Gator or Nole, Bull or Spartan, your alma mater can help you land a job

HR pros say school name is helpful

TAMPA - University of Tampa graduate Thomas Meachum thinks where he went to college matters.

"Yes, absolutely. Lots of employers understand the value of a UT degree," said Meachum, a Palm Harbor resident. "Plus, there are many other UT graduates that like to hire other UT grads."

Meachum, a certified financial planner with Merrill Lynch, says the university's name did come up and was helpful in the hiring process. "They were very interested in all of my qualifications," he said. "Having the business degrees and practical work experience certainly helped me obtain my current position. "

What do human resource professionals in the area say? They agree with Meachum's assessment that the school does matter.
 
Lisa Murfield, an HR manager for a Tampa law firm, has been vetting job candidates for 15 years.

She has worked in a variety of industries, from pharmaceutical to insurance. She reviews about 100 resumes a month. Murfield even co-authored a book, "The ROI of Compassion," dealing with employer-employee relations in traumatic situations.  

In her experience, the place where you obtain your education does seem to make a difference.

"We are always looking for the best candidates and I have found they generally come from more traditional colleges," said Murfield.

Kim Boulahanis has been with Health Integrated Inc. in Tampa for 16 years and is now director of corporate resources. She wades through up to 200 applications a month.

Boulahanis and Murfield say they check the educational background of potential new hires, no matter what institution they have attended.

"All background checks are done the same way," said  Boulahanis. "You are verifying that they did in fact attend the school and received a diploma."

And Murfield added: "As HR professionals, we seek the best employees and they have a great well-rounded education, not just a diploma."

"If you are hiring someone to be a part of your executive team, you will probably focus on schools such as Harvard or Stanford, due to their MBA program," said Boulahanis. "Law firms also heavily focus on where someone attended law school."

But she added: "For general positions that we hire on a daily basis, the actual degree is what we are concerned with, not the school itself."

As for pay and perks once you do get hired, the institution of higher learning doesn't directly affect the outcome, according to Murfield.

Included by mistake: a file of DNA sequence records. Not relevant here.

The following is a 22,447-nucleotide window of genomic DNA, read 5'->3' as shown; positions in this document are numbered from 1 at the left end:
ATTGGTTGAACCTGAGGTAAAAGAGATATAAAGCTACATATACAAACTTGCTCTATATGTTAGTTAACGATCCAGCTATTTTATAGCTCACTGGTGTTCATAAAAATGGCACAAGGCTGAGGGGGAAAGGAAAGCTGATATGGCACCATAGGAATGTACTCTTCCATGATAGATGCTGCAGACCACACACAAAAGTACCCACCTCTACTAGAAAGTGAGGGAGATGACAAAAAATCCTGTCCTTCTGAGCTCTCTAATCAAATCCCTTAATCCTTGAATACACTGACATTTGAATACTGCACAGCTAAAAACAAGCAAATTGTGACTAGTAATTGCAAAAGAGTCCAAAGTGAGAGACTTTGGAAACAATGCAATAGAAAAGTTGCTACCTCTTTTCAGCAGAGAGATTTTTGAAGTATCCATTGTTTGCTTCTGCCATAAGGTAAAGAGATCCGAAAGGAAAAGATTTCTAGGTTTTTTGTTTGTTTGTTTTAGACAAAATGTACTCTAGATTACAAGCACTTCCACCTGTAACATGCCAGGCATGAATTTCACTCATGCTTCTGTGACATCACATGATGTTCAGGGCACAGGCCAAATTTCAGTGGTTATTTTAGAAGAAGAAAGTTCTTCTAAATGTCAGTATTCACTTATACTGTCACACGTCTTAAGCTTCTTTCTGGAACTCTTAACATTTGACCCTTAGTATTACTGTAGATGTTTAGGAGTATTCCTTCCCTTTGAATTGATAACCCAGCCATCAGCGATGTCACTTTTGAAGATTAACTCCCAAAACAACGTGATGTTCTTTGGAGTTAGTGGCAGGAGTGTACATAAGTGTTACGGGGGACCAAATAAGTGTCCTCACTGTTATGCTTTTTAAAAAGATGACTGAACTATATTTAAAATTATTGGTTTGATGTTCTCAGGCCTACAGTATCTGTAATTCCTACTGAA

"The best candidates position themselves for the best rewards through not only their education, but their knowledge, skills and abilities," she said.

Boulahanis also says that the school would not be a factor.

"We would base their pay on the actual job-related degree, experience and possibly location," she said.

Work experience is what employers focus on more than ever, Boulahanis says, but that may be why she sees more people getting degrees online or with for-profit universities, which offer more flexible schedules.

"I believe this has also changed over time and continues to do so," Boulahanis said. "Many people are working full-time and are attending schools online to earn their master's degree. Schools such as the University of Phoenix that are relatively affordable seem to be popular now. "

Murfield says job applicants who have been through a rigorous academic program may have an advantage in the hiring process.

"Steel sharpens steel," she said. "To be the best, we associate with and compete with the best. Thus, the college we choose sets the pace for our lifelong learning. "

Meachum, the UT grad, agreed.

"I can do all things, if I've got the right focus and intent.  I got some of this inspiration from UT," said Meachum. "I think we must continue to grow and advance, or we wither and die."

Thursday at 11 p.m. on ABC Action News, I-Team Investigator Michael George uncovers allegations of serious problems at bay area for-profit universities, including claims that students didn't get the education they paid for.

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